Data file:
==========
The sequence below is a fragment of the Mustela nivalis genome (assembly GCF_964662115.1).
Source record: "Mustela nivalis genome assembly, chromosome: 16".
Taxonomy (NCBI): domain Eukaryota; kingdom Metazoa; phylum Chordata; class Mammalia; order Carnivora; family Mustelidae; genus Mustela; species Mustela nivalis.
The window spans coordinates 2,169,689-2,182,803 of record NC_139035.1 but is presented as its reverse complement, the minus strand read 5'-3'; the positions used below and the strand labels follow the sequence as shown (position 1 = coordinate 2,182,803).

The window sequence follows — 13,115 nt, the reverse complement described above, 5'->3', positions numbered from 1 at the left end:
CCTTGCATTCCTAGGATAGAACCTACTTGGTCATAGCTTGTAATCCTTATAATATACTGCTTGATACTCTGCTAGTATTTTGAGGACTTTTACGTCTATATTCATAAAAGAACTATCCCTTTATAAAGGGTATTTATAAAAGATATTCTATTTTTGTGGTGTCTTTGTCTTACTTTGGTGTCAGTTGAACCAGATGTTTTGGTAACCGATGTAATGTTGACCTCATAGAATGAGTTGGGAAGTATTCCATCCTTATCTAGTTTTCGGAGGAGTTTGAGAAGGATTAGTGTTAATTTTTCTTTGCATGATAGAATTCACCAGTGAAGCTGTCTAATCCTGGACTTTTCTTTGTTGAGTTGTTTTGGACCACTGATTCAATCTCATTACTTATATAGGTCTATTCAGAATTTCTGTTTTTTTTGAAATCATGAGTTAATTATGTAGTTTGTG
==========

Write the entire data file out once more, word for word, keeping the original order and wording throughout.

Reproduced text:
The sequence below is a fragment of the Mustela nivalis genome (assembly GCF_964662115.1).
Source record: "Mustela nivalis genome assembly, chromosome: 16".
Taxonomy (NCBI): domain Eukaryota; kingdom Metazoa; phylum Chordata; class Mammalia; order Carnivora; family Mustelidae; genus Mustela; species Mustela nivalis.
The window spans coordinates 2,169,689-2,182,803 of record NC_139035.1 but is presented as its reverse complement, the minus strand read 5'-3'; the positions used below and the strand labels follow the sequence as shown (position 1 = coordinate 2,182,803).

The window sequence follows — 13,115 nt, the reverse complement described above, 5'->3', positions numbered from 1 at the left end:
CCTTGCATTCCTAGGATAGAACCTACTTGGTCATAGCTTGTAATCCTTATAATATACTGCTTGATACTCTGCTAGTATTTTGAGGACTTTTACGTCTATATTCATAAAAGAACTATCCCTTTATAAAGGGTATTTATAAAAGATATTCTATTTTTGTGGTGTCTTTGTCTTACTTTGGTGTCAGTTGAACCAGATGTTTTGGTAACCGATGTAATGTTGACCTCATAGAATGAGTTGGGAAGTATTCCATCCTTATCTAGTTTTCGGAGGAGTTTGAGAAGGATTAGTGTTAATTTTTCTTTGCATGATAGAATTCACCAGTGAAGCTGTCTAATCCTGGACTTTTCTTTGTTGAGTTGTTTTGGACCACTGATTCAATCTCATTACTTATATAGGTCTATTCAGAATTTCTGTTTTTTTTGAAATCATGAGTTAATTATGTAGTTTGTG